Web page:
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Excelling at Dashbaords

2013/12/05

SQL Server MVP Deep Dives 2, Chapter 58

Excel as a BI frontend tool – by Pedro Perfeito (Blog|Twitter)

No matter how good and sophisticated a BI tool is, business users will invariably export data to Excel. – Chapter 58, SQL Server MVP Deep Dives V2

In this chapter Pedro Perfeito presents an argument for using Excel as a dashbaording tool and then, very precisely,  steps through how to create the amazing spreadsheet pictured below.

58_Dashboard

The first half of the chapter is one of the best descriptions of what business intelligence means and how it should work that I have come across. He modifies Microsoft’s definition of BI slightly to read, “getting the right information, to the right decision makers, at the right time, at lower cost.

The lower cost is one of his primary arguments for using Excel as a BI front end. Many businesses already own a copy of Microsoft Office for all of their employees and many of them (particularly accountants for some reason) already use Excel to create simple graphs and data analysis. He also points out that Excel is not going away any time soon. Since Deep Dives 2 was published Microsoft has added even more BI and data analysis tools to Excel, making it clear that they are giving BI tools directly to the end user.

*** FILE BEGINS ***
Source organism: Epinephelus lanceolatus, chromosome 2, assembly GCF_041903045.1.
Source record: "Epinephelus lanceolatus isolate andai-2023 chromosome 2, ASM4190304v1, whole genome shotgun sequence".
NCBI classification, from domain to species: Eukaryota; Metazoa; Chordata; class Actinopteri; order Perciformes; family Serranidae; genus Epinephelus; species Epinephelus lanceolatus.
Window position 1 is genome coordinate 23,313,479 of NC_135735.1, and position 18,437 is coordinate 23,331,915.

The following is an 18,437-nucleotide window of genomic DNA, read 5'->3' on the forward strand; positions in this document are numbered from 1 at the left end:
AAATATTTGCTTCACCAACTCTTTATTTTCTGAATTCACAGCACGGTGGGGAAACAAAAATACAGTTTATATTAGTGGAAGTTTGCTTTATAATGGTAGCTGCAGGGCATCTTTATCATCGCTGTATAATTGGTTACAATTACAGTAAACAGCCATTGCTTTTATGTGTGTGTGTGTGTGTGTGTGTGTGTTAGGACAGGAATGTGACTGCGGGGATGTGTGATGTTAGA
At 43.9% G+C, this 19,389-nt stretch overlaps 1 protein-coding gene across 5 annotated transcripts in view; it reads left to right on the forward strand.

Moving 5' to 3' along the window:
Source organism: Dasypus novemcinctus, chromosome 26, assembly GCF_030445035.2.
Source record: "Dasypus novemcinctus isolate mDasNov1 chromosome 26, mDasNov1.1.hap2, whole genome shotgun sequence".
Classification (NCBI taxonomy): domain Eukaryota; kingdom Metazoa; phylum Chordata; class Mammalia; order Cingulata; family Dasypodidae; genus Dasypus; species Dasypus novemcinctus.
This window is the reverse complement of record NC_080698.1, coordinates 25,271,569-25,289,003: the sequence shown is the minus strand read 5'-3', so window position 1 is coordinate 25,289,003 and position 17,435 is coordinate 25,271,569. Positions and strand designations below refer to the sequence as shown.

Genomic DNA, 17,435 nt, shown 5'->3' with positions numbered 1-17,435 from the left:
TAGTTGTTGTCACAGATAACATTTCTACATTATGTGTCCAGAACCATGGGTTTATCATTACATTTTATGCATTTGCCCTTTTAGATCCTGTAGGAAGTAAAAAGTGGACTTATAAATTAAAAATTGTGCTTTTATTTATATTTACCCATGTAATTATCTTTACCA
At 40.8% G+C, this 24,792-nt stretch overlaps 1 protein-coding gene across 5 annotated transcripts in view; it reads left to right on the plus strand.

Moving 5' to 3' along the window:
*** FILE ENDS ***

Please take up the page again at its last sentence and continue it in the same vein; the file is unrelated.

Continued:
I liked the first half of the chapter because Pedro did not just focus on why the technology of Excel was a good choice, but looked at this from the business perspective. He has several reminders in this section for BI consultants about the business side of the project. The closer the understanding between the person designing the dashboard and the person using it, the better the end result. As technologists we can create amazing products, but if they are not useful then the simple bar graph that Bob in accounting hacked out for his boss will be the one that everyone keeps using.

The second half of this chapter was very detailed steps on how to create the exact dashboard pictured above – if you have an OLAP cube that matches Pedro’s design. He does give us the design for his cube and all the information needed to create his example is there, but I didn’t wish to take that much time. It would have been nice to have some files to download to quickly get to the Excel part of his example. I admit that I try to avoid using Adventureworks, but most of my examples are very simple. I can now see the appeal of using a data set that most of the readers already have or know where to get. If he had used Adventureworks as his data source I probably would have stepped through the dashboard creation and learned more about developing in Excel.

Also for his example he makes the assumption that the data is handed to the user by the IT team in an OLAP cube. If you have the cube this works for his example, but I think this piece of BI is being owned more and more by the front end users and Microsoft is adding the tools in Excel for them to do it.

Chapter Fifty-Eight SQL Server MVP:

Pedro Perfeito (Blog|Twitter) was born in 1977 in Portugal and currently works as a BI consultant at Novabase. He’s also an invited teacher in master and postgraduate BI degree programs, by IUL-ISCTE (Lisbon) and UPT (Porto), respectively. He has received the Microsoft Most Valuable Professional (MVP) award for his dedication and contribution to theoretical and practical issues in the various BI communities.

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